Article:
Tracking Ash Plumes

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Data pulled from several satellites has been put to use in understanding the behavior of ash plumes from the recent eruption of Grímsvötn in Iceland.  Measurements from various satellites were used to understand the spread, extension, concentration and movement of debris spewed from Grímsvötn.

The Royal Netherlands Meteorological Institute KNMI used data from the Spinning Enhanced Visible and Infrared Imager (SEVIRI) on Europe’s MSG-2 satellite to visualize how ash from Grímsvötn spread to Scandinavia and Scotland between the 22 and 25th of May.

The polar-orbiting satellite, Envisat, captured the ash cloud north of Scotland using the MERIS optical instrument onboard.

The ash cloud north of Scotland as observed by the MERIS instrument on ESA's Envisat satellite.   Credits: ESA

The ash cloud north of Scotland as observed by the MERIS instrument on ESA's Envisat satellite. Credits: ESA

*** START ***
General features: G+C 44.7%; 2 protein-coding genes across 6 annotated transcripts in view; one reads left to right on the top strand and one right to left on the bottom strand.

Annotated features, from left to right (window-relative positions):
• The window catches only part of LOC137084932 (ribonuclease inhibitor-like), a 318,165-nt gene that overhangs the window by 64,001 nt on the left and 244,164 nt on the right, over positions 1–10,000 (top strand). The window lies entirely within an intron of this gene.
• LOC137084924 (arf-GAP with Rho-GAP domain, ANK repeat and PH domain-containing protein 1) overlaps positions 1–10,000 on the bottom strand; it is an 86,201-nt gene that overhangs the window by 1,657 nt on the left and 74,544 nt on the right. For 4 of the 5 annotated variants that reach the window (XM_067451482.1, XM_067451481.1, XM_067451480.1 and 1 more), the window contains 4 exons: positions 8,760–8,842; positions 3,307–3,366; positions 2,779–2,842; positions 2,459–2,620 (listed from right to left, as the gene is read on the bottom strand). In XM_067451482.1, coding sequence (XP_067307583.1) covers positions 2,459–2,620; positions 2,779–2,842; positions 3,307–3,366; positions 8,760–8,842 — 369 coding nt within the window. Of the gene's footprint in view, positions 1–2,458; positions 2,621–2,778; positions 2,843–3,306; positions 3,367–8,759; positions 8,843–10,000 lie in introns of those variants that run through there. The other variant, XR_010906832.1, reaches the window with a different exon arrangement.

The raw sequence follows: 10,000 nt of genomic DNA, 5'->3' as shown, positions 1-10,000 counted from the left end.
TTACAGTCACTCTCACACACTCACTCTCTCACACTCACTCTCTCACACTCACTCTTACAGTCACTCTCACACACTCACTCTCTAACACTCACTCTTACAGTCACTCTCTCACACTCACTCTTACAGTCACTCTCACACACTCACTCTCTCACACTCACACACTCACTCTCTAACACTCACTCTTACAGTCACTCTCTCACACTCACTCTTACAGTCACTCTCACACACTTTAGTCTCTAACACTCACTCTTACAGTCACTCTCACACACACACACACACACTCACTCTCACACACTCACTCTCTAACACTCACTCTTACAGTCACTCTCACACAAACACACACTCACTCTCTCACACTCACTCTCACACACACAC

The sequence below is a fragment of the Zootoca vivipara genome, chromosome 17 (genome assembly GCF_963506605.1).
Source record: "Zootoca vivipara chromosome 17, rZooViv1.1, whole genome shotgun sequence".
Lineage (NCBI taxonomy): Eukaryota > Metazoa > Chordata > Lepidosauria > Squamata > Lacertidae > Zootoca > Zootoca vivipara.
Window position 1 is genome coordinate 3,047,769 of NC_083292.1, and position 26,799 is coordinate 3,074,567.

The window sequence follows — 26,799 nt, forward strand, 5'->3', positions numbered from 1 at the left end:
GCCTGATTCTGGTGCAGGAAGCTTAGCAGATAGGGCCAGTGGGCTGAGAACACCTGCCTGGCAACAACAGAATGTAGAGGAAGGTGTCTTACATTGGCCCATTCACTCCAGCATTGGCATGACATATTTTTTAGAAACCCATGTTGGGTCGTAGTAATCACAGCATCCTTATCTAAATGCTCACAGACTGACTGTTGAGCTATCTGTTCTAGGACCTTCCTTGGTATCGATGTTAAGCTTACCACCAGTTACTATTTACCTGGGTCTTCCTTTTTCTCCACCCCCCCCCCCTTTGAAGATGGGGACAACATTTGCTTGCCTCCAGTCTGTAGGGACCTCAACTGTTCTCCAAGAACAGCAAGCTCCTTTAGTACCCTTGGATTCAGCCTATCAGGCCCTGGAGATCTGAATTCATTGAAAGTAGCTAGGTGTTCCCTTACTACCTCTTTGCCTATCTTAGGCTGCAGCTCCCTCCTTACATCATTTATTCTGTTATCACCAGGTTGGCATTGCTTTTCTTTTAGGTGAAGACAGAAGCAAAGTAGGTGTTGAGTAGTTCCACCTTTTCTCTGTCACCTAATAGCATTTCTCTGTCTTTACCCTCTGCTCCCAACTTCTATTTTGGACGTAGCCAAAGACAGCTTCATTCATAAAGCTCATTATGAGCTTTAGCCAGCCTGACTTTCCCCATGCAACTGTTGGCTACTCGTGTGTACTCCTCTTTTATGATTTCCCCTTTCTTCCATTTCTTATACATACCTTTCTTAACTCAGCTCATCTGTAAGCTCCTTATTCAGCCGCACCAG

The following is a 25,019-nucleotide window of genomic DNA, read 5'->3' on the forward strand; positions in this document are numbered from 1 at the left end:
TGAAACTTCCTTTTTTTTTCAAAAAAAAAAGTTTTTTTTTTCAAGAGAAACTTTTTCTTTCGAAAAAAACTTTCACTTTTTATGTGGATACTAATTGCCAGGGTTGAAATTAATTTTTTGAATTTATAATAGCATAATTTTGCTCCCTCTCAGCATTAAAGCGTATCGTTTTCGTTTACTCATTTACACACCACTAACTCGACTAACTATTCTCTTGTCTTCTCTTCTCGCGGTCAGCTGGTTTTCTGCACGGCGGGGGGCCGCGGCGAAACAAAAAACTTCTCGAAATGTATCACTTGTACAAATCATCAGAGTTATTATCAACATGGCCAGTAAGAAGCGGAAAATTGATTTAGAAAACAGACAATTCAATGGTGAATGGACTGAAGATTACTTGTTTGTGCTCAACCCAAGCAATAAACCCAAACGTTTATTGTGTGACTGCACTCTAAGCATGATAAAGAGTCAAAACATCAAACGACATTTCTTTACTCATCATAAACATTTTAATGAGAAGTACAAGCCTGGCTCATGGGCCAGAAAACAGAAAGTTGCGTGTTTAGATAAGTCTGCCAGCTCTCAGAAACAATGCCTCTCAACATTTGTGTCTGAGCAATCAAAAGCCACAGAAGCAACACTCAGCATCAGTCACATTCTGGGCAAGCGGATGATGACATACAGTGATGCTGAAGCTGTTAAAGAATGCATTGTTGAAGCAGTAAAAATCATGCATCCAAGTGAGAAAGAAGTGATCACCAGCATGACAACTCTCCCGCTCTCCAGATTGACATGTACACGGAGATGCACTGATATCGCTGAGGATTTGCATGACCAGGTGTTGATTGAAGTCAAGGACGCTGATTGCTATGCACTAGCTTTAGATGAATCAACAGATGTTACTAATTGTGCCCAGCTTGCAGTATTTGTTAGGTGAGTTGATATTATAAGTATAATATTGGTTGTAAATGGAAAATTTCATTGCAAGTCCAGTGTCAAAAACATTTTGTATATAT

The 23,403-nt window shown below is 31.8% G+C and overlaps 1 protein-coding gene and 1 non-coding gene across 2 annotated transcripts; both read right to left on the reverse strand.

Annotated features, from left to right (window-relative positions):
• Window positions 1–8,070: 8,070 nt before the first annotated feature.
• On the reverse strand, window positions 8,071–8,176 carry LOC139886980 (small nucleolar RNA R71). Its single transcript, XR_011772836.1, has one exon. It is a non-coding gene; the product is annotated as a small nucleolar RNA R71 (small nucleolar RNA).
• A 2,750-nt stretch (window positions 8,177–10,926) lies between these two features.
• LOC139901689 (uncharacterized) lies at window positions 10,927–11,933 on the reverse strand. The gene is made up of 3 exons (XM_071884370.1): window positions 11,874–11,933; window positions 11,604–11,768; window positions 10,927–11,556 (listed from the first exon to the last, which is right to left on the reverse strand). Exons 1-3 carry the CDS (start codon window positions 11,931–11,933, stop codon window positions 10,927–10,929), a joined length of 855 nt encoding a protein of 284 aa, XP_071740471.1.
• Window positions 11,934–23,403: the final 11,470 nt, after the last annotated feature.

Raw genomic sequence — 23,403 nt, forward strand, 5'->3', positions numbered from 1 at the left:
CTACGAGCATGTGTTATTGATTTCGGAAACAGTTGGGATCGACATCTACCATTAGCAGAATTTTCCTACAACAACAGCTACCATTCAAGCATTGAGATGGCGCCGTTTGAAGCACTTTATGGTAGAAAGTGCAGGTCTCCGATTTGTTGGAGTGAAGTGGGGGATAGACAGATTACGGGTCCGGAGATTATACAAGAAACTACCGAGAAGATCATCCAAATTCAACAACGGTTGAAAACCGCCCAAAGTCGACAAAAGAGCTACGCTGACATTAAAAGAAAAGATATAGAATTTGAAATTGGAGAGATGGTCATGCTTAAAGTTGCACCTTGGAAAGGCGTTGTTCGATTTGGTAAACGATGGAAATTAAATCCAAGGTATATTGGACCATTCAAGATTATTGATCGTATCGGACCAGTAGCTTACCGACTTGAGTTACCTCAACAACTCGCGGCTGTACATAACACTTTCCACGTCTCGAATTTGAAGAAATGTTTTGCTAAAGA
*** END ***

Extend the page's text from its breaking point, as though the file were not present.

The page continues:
Also onboard Envisat, the Sciamachy instrument provided data used to visualize aerosol dispersal between May 22nd and 25th.

The Grímsvötn ash plume can be followed using aerosol information from the Sciamachy instrument on ESA's Envisat satellite. This animation shows the dispersal between 22 and 25 May.   Credits: ESA

The Grímsvötn ash plume can be followed using aerosol information from the Sciamachy instrument on ESA's Envisat satellite. This animation shows the dispersal between 22 and 25 May. Credits: ESA

The the Norwegian Institute for Air Research NILU used data from satellites to produce the predicted path of the ash plumes and to understand the dispersal patterns of ash clouds between May 21st and May 27th.

The animation, produced on 23 May, shows the forecast positions of volcanic ash (total column in units of g/m2) from 20:00 GMT on 21 May to 06:00 on 27 May from the Grímsvötn volcanic eruption. The emission source varies in time and assumes a uniform height profile up to the reported plume heights measured by radar. It is also constrained by total fine ash mass determined by satellite.   Credits: NILU

The animation, produced on 23 May, shows the forecast positions of volcanic ash (total column in units of g/m2) from 20:00 GMT on 21 May to 06:00 on 27 May from the Grímsvötn volcanic eruption. The emission source varies in time and assumes a uniform height profile up to the reported plume heights measured by radar. It is also constrained by total fine ash mass determined by satellite. Credits: NILU

All of these ash cloud forecast images can be download in higher resolution from ESA’s web site.


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